Feeding a Depressive Episode

Marcia Purse Health Guide
  • I've talked before about having diabetes. Although type 2 diabetes does run in my family, I'm wholly convinced that the reason mine developed is that I gained SO much weight from psychiatric medications. I never had high blood pressure or high cholesterol before gaining this weight, and I never had blood sugar problems, either.


    Another telltale piece of evidence is that when my cholesterol first jumped up, after I gained 30 pounds from amitriptyline, it went back down when I stopped taking the drug and lost 35 pounds. Later when I started on psych meds again, I eventually gained 80 pounds total, and currently am 55 pounds overweight.

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    And I'm depressed. It feels like I've been depressed for years. Actually, I know I've had some even-keel periods, but when you are depressed, those periods sort of fade from memory. I can't tell you the last time I was hypomanic.


    The thing is - and I'm sure you've experienced this too, diabetic or not - that when you are in a low mood, you often don't care what you eat. Many of us overeat, while others almost stop eating. Frequently, no matter how much you are eating, what you are eating is comfort food. This is generally high-carb, high-sugar food.


    I can remember when I came home from work every day and ate an entire bag of Raisinets - and this was before I was diagnosed with bipolar, before I was ever on psych meds, when I weighed 125 pounds at 5'10" tall. I can remember going to the store every Sunday morning and buying a large bag of fresh-baked apple fritters, then having one each day, warmed in the microwave and slathered with butter. I never gained any weight, either.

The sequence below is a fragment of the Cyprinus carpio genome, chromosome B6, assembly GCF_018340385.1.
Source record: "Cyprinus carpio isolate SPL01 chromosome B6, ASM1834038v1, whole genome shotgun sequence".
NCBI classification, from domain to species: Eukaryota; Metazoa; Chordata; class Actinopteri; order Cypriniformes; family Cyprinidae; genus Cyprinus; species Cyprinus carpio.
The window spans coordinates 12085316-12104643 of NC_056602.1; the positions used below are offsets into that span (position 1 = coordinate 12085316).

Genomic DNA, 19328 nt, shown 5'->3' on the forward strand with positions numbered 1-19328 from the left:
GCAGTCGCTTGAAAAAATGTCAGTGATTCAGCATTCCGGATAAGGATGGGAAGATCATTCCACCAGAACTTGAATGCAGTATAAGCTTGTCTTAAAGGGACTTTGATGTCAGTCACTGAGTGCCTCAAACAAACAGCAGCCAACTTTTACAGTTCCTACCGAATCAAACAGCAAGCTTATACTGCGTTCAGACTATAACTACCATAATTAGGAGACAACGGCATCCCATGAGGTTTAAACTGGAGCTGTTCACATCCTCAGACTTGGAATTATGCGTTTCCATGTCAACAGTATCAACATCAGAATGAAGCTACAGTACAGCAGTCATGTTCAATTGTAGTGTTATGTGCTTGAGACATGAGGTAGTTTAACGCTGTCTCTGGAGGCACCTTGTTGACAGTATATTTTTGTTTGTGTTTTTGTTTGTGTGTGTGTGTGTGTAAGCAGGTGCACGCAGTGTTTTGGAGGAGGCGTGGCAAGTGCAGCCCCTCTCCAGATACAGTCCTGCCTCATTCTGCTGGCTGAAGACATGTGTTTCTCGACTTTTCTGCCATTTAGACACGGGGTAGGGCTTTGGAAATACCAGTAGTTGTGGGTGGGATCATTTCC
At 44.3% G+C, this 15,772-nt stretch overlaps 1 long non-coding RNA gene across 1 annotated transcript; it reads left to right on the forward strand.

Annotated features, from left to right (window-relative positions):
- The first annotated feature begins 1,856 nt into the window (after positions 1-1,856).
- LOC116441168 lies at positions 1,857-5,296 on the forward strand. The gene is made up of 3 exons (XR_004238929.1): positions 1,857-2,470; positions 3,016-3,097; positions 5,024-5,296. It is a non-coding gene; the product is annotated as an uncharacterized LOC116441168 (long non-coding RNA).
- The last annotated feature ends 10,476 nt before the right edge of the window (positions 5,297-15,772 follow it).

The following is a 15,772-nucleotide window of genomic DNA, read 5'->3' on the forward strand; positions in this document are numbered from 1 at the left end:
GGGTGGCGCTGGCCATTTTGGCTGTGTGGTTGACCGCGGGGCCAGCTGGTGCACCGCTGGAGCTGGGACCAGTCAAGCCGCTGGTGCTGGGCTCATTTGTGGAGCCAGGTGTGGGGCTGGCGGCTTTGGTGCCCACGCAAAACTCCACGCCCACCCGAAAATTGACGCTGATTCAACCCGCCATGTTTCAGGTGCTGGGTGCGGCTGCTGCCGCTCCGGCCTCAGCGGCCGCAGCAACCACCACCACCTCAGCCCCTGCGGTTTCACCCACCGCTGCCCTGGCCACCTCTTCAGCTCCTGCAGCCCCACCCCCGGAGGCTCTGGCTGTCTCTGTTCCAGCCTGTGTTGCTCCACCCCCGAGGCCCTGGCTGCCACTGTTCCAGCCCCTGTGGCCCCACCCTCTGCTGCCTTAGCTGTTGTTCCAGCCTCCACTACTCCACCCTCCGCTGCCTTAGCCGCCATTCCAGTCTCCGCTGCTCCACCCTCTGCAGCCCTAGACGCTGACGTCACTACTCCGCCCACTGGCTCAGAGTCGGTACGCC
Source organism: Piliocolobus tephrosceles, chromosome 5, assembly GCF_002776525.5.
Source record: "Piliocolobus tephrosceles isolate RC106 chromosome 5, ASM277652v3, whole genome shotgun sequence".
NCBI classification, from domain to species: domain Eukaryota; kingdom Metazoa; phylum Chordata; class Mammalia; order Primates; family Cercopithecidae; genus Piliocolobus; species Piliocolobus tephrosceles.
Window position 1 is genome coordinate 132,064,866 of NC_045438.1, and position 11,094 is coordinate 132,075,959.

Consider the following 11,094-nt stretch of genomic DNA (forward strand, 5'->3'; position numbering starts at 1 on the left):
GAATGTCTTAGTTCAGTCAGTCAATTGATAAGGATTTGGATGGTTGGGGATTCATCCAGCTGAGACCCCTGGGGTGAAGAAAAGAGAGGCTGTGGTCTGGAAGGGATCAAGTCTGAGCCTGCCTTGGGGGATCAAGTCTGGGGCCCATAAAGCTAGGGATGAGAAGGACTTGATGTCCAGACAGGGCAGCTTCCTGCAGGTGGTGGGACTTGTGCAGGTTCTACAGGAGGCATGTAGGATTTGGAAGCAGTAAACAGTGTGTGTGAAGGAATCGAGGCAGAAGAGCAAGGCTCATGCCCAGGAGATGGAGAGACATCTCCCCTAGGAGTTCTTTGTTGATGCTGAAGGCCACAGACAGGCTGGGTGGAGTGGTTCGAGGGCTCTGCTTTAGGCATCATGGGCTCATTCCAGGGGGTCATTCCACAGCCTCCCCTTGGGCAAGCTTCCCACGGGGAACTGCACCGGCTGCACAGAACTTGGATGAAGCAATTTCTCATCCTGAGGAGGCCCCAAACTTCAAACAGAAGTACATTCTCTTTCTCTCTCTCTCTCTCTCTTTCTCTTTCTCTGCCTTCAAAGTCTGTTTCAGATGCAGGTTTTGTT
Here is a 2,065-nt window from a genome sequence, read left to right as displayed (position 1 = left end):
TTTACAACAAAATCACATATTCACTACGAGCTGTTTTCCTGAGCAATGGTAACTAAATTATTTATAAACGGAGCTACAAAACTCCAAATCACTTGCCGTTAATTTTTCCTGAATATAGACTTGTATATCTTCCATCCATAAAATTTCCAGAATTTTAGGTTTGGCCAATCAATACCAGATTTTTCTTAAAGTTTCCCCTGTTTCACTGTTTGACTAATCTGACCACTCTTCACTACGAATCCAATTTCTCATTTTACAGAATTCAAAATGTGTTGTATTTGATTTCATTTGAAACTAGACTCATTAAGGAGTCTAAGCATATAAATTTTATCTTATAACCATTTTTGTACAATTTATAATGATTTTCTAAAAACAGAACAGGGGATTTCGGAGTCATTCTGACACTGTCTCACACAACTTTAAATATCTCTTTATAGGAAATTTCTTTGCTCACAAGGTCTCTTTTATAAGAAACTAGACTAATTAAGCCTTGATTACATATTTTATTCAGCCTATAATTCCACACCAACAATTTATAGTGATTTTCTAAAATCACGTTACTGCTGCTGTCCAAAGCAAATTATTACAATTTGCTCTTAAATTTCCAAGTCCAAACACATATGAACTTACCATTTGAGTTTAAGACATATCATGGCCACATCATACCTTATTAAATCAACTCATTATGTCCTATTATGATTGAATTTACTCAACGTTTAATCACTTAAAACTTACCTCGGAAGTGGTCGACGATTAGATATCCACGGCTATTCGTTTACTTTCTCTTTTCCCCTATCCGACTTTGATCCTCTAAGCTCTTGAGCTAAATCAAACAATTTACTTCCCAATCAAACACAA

Now, though, I know better. I know I need to eat healthy meals for more than one very good reason: (a) to avoid the complications of diabetes, and (b) to improve my mood - because uncontrolled blood sugar has a very definite negative effect on mood.


    I'm not doing it. I'm living on comfort food. I'm too damn depressed even to make the effort to do what I know would make me feel better.


    I keep making resolutions, too, to improve my diet. They might last a week - or just a day. Just a couple of days ago I made a pact with a friend to eat sensibly and get on a healthy sleep schedule. That lasted - on my end - a single day.


    Obviously, I don't have any answers for those of you who are in the same boat I am. If you aren't diabetic, you could still improve your mood by eating a healthy diet. If you are, like me, you are risking your physical health as well as sabotaging your mood.


    Why do I keep doing this? It's a vicious circle, to be sure. The more depressed you feel, the less you care, and the less you care, the more depressed you are.


    Yet it's within my power to break the cycle. It is far from engraved in stone. It's within your power, too. I'm trying, right now, to focus on the fact that I could damn well become crippled if I keep this up for long enough. I know a woman who went blind from diabetes, and a man who lost a leg and is on permanent dialysis because of it. Both refused to change their lifestyles and paid the consequences.


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    I do not want to be those people. And I don't want to be depressed forever, either.

Published On: March 18, 2013